We are aware that we do not grasp Christ for ourselves, but that his body and blood are given to us by grace—not by our own reaching or clasping.

What seems like a simple act of receiving a bite of bread is actually a deeply powerful act, enriched by the symbolism and teaching of our faith tradition. Even if you attend a church where the bread is passed around in a loaf or on a tray, we still know what to do as we receive it. There are “whys” associated with all our community practices. If we remind our children of the “whys,” the “whats” sink in more and more deeply.

Why do we say these words? Because this is the prayer Jesus taught his disciples, and we are disciples too, so we pray with his words. Why do we stand up so much? Standing up on our feet or sitting up straight in our seat is a way to honor the words of the Bible or the hymn or the prayers. When we say, “Peace be with you,” why do we shake hands with people? Because it shows our love for them. We are helping people see that we want to be at peace with one another, that we come to Jesus’ table as a family in God, without hard feelings or resentment.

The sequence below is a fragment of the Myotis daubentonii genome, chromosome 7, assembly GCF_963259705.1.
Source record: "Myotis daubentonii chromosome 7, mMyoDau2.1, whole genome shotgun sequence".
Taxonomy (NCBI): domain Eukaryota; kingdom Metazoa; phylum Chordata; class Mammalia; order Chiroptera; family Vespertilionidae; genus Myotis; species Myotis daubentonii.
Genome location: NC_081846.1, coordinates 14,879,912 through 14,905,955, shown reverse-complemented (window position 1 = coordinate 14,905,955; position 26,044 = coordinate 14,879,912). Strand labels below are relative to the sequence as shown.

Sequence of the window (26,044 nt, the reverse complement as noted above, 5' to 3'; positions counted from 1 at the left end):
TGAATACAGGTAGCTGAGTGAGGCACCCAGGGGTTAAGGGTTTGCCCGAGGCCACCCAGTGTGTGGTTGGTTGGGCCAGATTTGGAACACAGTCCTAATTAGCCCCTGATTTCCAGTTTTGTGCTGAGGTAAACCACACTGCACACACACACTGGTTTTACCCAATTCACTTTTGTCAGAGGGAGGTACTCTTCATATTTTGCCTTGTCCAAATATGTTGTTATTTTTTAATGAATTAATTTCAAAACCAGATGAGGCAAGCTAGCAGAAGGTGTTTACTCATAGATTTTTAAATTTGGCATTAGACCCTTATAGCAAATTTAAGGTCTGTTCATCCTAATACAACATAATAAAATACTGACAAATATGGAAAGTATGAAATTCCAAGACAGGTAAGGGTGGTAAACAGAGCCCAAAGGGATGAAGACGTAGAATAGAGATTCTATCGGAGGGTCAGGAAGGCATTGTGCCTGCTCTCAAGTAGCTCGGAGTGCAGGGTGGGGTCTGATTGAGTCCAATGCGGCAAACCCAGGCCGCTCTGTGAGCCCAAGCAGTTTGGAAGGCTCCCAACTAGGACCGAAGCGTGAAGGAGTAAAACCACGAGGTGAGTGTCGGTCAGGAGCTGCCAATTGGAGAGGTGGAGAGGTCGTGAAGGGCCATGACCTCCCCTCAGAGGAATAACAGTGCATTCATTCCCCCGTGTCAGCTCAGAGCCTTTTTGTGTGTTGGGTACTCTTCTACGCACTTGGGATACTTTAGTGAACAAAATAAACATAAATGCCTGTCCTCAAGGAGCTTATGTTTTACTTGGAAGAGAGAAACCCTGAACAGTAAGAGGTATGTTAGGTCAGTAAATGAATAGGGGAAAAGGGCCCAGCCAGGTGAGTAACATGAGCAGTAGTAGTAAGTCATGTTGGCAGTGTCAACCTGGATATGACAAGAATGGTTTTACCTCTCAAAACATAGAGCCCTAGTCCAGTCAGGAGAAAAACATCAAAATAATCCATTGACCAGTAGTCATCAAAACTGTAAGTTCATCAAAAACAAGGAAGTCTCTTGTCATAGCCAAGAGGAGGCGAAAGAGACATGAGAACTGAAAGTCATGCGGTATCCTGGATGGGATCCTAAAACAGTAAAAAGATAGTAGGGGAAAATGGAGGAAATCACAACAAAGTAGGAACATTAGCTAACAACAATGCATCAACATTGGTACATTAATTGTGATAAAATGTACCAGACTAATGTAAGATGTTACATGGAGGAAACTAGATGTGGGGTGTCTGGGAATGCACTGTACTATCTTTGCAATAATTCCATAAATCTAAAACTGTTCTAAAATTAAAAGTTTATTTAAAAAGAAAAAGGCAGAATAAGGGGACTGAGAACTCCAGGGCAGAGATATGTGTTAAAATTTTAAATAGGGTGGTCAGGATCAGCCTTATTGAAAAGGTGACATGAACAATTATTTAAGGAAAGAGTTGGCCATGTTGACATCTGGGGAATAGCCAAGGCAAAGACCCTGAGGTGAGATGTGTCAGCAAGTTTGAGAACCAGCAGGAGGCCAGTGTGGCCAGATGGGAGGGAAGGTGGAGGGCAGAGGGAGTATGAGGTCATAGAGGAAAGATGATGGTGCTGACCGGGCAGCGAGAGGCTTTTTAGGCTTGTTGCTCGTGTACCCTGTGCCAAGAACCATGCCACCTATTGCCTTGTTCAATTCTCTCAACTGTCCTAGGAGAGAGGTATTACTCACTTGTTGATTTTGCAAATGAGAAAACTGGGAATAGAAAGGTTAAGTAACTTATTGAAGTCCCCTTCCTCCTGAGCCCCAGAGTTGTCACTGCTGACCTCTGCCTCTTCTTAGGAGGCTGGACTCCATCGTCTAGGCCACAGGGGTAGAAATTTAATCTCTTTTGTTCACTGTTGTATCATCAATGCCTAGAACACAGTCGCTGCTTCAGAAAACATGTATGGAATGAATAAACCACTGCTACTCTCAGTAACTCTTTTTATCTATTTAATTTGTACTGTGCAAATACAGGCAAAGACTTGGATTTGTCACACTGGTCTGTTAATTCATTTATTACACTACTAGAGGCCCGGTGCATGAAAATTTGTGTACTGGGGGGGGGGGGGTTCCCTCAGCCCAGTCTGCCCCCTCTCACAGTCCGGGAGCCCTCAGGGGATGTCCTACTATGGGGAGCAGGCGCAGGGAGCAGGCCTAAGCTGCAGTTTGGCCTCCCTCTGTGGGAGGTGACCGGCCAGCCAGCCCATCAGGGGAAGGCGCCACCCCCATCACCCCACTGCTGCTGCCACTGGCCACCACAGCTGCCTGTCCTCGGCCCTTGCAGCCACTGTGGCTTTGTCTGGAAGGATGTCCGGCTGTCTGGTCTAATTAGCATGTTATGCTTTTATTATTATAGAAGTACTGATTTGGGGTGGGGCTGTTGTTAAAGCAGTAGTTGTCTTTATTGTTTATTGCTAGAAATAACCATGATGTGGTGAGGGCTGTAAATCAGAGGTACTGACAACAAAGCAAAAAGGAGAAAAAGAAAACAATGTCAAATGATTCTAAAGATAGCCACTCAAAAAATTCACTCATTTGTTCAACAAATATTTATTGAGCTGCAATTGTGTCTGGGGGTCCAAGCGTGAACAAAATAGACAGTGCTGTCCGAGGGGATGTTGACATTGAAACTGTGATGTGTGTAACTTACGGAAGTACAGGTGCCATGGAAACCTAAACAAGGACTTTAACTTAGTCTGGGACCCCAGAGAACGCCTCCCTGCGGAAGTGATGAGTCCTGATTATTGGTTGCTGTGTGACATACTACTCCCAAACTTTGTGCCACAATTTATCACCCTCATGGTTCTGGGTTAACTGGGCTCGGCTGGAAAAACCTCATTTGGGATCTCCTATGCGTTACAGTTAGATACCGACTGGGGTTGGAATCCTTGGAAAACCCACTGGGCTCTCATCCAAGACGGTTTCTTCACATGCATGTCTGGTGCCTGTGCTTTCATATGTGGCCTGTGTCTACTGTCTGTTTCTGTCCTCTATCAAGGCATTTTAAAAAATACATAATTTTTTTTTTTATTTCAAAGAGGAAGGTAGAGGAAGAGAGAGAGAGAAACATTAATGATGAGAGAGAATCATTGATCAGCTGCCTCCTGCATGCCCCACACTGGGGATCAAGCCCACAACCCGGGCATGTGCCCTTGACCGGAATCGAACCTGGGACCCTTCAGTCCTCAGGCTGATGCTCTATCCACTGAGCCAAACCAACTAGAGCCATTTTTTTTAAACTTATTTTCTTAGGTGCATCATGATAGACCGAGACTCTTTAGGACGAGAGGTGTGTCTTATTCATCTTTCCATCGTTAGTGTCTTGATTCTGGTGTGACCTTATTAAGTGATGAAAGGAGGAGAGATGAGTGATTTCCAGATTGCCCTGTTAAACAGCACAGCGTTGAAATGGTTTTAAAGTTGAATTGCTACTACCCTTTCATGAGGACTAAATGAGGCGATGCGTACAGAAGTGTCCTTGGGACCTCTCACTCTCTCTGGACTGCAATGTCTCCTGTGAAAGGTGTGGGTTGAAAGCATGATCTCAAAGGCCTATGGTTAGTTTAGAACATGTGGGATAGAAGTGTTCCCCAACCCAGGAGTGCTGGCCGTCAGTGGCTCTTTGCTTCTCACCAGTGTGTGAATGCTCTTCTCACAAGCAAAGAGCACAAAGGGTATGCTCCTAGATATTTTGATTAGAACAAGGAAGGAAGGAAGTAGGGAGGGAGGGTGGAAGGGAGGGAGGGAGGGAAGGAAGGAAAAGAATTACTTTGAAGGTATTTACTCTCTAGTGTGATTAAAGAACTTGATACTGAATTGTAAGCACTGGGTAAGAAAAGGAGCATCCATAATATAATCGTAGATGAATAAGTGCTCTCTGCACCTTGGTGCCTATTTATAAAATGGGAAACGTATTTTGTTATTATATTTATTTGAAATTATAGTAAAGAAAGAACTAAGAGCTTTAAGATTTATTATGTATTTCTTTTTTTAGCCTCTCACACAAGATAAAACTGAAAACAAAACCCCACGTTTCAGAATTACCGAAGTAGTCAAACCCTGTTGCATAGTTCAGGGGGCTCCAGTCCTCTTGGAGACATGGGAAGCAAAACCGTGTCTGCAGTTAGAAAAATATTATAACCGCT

If you do not know the “whys” yourself, ask your pastor. Look at Luther’s Small and Large Catechisms. Explore your denomination’s documents around worship, the sacraments, the Bible and worship spaces.

The more we teach our children and ourselves about the “whys” of our faith, the more able we are to live each day faithfully. The choices that God would have us make become available in our spiritual quiver. The Spirit strengthens us to draw back our bow of living as baptized children of God, enabling us to hit our mark, or close to it, for Christ’s own sake and for the sake of the world he loves.

The Rev. Julia Seymour serves Lutheran Church of Hope in Anchorage, Alaska. Julia lives with her husband, their two children and their dog.

This article is from the May 2019 issue of Gather magazine. To read more like it, subscribe to Gather.